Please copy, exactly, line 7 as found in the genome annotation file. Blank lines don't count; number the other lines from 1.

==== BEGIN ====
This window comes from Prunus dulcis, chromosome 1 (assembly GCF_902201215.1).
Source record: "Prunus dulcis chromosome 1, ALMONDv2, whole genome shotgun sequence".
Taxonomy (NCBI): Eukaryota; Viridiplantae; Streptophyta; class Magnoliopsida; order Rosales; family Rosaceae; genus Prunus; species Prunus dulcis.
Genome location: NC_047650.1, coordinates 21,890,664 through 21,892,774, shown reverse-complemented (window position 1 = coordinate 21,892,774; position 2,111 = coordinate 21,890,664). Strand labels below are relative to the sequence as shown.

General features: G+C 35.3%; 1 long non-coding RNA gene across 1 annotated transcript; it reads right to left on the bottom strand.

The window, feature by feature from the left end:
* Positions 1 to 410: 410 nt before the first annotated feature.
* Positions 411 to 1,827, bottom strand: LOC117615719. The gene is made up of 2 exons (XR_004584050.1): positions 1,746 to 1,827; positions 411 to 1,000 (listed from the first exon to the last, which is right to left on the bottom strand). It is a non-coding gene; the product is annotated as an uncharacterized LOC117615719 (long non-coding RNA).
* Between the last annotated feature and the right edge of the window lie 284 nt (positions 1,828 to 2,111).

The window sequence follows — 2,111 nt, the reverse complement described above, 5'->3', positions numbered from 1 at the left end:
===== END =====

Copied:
* Positions 1 to 410: 410 nt before the first annotated feature.